A 43-year-old Tunisian man identified as Imed Ghanmi passed away on Friday after he allegedly set himself ablaze at a police station in protest against police brutality.
The doctoral student and a street peddler who sells cigrates, had his wares (two packs of Cigarettes) and motor scooter seized by the police on July 5 in El-Hancha, a village in the eastern region of Sfax.
The police claimed Imed Ghanmi was selling smuggled goods.
In disapproval, for lack of any other income and police brutality, the father of three set himself on fire
Jamak who said Imed Ghanmi was his closest friend told observers that:
“Ghanmi was on his motor scooter when he was stopped by police officers, outside the post office in El-Hancha, at 2 a.m. on the morning of July 5.
He was carrying money and two cartons of cigarettes, purchased in Sfax, where his supplier was. The officers confiscated his merchandise and told him to get out of there. Imed moved away, but then two police officers followed him and stopped him again.
This time, there was no one around to watch what happened. What he told me is that they were verbally abusive to him, and demanded that he give them his scooter and the money he had on him. Imed tried to refuse. The money was to buy presents for his children for Eid al-Fitr, and his wife had just bought the scooter on credit.
When he protested, one of the officers hit him in the face. He was crying when he told me the story on the phone. I came and got him immediately in my car. He felt devastated, humiliated. I tried to calm him down. After picking him up, I went to the police station. I tried to negotiate to get his scooter back. I told them how precarious my friend’s finances were”.
The victim did all he could to report the incident to a duty officer the next morning but was not allowed to. That’s when he lost his temper and opted to set himself on fire.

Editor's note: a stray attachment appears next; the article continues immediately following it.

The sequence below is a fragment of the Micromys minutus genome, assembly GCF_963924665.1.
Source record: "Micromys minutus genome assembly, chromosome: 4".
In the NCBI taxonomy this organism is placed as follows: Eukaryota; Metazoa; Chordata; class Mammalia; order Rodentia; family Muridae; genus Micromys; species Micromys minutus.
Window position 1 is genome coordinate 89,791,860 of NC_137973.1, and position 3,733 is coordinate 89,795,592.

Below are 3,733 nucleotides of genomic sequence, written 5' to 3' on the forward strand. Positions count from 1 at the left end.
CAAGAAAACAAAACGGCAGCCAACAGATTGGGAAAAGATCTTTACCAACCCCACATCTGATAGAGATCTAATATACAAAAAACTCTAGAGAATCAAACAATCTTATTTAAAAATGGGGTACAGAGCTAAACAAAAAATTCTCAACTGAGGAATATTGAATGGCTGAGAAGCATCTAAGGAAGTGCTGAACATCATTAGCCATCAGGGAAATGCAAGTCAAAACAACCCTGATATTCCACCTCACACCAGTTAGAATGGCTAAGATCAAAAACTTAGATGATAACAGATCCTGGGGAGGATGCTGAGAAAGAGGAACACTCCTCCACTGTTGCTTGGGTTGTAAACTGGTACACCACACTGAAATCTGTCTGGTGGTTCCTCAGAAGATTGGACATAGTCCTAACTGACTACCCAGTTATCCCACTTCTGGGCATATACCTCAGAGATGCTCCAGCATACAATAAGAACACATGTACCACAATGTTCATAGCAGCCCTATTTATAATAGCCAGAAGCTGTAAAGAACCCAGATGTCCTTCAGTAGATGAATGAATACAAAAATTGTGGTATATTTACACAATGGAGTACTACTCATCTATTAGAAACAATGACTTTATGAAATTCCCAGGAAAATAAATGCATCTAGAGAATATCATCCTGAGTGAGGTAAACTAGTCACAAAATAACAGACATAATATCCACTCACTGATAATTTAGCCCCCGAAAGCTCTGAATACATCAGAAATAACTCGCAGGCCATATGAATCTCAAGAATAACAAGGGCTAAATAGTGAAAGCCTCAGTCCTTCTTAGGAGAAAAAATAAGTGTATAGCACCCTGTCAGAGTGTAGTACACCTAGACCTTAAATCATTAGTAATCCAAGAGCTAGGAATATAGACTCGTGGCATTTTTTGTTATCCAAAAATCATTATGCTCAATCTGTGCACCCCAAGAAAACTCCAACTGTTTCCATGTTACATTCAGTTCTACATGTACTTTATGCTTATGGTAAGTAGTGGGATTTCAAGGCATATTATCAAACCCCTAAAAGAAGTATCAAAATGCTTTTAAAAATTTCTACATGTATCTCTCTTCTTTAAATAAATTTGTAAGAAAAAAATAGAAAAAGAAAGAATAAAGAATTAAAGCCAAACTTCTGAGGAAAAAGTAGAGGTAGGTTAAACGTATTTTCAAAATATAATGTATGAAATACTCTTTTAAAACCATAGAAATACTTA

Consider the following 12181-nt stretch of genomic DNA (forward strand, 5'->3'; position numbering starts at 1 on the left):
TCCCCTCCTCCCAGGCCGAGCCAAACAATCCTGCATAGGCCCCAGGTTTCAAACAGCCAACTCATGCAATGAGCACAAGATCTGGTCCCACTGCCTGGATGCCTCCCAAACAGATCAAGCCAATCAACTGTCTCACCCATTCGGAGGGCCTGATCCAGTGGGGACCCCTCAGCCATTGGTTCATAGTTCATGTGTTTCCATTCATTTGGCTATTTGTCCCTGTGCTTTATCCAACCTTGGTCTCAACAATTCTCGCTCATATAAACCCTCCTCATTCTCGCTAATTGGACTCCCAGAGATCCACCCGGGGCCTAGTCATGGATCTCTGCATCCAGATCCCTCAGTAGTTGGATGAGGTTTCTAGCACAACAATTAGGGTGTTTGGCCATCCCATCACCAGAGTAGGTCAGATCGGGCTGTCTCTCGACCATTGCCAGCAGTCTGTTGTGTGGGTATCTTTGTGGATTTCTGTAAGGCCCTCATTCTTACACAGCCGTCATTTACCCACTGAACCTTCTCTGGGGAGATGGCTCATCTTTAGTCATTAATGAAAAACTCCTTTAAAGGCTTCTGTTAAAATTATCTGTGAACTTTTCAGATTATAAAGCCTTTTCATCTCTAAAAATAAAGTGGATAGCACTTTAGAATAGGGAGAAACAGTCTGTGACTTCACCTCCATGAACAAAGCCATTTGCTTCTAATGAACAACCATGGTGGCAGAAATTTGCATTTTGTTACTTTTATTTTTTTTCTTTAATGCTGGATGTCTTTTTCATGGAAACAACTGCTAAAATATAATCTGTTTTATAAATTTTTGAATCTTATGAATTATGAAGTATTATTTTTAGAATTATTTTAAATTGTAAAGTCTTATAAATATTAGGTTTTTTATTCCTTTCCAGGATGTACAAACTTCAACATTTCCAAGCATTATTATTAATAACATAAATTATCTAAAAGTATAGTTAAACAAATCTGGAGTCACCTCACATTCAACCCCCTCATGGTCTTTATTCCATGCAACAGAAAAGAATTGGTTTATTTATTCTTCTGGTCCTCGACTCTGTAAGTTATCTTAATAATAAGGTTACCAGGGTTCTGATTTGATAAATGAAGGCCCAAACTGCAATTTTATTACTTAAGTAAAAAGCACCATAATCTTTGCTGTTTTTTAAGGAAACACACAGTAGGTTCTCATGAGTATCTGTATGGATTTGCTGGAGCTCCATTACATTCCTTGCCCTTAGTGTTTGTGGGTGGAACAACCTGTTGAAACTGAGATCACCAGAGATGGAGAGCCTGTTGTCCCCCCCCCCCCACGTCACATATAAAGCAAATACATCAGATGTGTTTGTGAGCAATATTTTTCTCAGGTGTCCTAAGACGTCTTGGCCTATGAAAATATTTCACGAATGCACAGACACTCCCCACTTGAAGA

Before setting himself ablaze, Imed called his friend Jamak to inform him about his frustrations at the police station. He told Jamak that he was about to do something stupid.
”It was the firemen who gave me the news of his self-immolation, by calling the last number he’d dialed.” Jamak added
Married with three children, those close to Ghamni said he had a brilliant mind. They said he was almost finishing a thesis in mathematics and was to defend his thesis in September of this year.
Until August 2015, he was an instructor at the National Institute of Applied Science and Technology (INSAT) in Tunis.
However, his contract was not renewed. He was forced to sell black market goods, among them cigarettes to cover his family’s needs. When his merchandise and scooter were seized, Ghanmi became frustrated.
Self-Sacrifice as Protest
the death of Imed Ghanmi is not the first time a Tunisian has killed himself in protest in the country. In 2010, a Tunisian street vendor identified as Mohamed Bouazizi set himself on fire after his merchandise was confiscated by municipal officers.
His death caused protests nationwide that resulted in a full-blown Tunisian Revolution and the larger Arab Spring. The protests and street violence pushed the then President of Tunisia Zine El Abidine Ben Ali to resign in January 2011 after 23 years in power.
Since then, Tunisia has been enjoying a relatively peaceful state. The Tunisian media, which played a major role in the popular 2011 revolt, now enjoys a remarkable degree of freedom, which was quite absent in the previous regimes.